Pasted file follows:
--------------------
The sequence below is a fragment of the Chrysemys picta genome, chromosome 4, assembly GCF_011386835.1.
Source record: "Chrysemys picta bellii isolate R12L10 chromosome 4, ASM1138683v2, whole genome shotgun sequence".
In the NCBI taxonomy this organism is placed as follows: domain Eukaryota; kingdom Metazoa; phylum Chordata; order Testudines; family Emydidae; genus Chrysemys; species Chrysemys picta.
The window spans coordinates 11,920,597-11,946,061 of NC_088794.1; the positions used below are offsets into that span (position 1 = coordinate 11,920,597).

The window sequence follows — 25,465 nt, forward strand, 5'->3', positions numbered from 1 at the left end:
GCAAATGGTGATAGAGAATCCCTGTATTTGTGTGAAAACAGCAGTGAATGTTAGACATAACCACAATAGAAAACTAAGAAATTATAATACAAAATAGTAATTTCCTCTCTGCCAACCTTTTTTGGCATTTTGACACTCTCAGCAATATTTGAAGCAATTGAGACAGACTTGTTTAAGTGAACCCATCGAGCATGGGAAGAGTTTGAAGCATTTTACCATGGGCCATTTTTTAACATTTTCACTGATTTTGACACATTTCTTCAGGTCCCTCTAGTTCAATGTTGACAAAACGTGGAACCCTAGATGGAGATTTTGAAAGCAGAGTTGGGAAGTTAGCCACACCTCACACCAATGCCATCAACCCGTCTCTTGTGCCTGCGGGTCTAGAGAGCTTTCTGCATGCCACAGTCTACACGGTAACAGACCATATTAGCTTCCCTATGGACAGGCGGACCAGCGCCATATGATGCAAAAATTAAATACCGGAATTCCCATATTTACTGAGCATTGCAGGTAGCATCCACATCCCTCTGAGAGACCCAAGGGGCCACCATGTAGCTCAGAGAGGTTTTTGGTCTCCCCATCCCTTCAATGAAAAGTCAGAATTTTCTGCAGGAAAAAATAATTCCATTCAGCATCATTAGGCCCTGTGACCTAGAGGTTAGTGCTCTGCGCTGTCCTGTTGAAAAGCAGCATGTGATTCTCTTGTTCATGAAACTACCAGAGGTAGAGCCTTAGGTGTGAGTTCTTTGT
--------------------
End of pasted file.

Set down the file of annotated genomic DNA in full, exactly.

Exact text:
The sequence below is a fragment of the Chrysemys picta genome, chromosome 4, assembly GCF_011386835.1.
Source record: "Chrysemys picta bellii isolate R12L10 chromosome 4, ASM1138683v2, whole genome shotgun sequence".
In the NCBI taxonomy this organism is placed as follows: domain Eukaryota; kingdom Metazoa; phylum Chordata; order Testudines; family Emydidae; genus Chrysemys; species Chrysemys picta.
The window spans coordinates 11,920,597-11,946,061 of NC_088794.1; the positions used below are offsets into that span (position 1 = coordinate 11,920,597).

The window sequence follows — 25,465 nt, forward strand, 5'->3', positions numbered from 1 at the left end:
GCAAATGGTGATAGAGAATCCCTGTATTTGTGTGAAAACAGCAGTGAATGTTAGACATAACCACAATAGAAAACTAAGAAATTATAATACAAAATAGTAATTTCCTCTCTGCCAACCTTTTTTGGCATTTTGACACTCTCAGCAATATTTGAAGCAATTGAGACAGACTTGTTTAAGTGAACCCATCGAGCATGGGAAGAGTTTGAAGCATTTTACCATGGGCCATTTTTTAACATTTTCACTGATTTTGACACATTTCTTCAGGTCCCTCTAGTTCAATGTTGACAAAACGTGGAACCCTAGATGGAGATTTTGAAAGCAGAGTTGGGAAGTTAGCCACACCTCACACCAATGCCATCAACCCGTCTCTTGTGCCTGCGGGTCTAGAGAGCTTTCTGCATGCCACAGTCTACACGGTAACAGACCATATTAGCTTCCCTATGGACAGGCGGACCAGCGCCATATGATGCAAAAATTAAATACCGGAATTCCCATATTTACTGAGCATTGCAGGTAGCATCCACATCCCTCTGAGAGACCCAAGGGGCCACCATGTAGCTCAGAGAGGTTTTTGGTCTCCCCATCCCTTCAATGAAAAGTCAGAATTTTCTGCAGGAAAAAATAATTCCATTCAGCATCATTAGGCCCTGTGACCTAGAGGTTAGTGCTCTGCGCTGTCCTGTTGAAAAGCAGCATGTGATTCTCTTGTTCATGAAACTACCAGAGGTAGAGCCTTAGGTGTGAGTTCTTTGT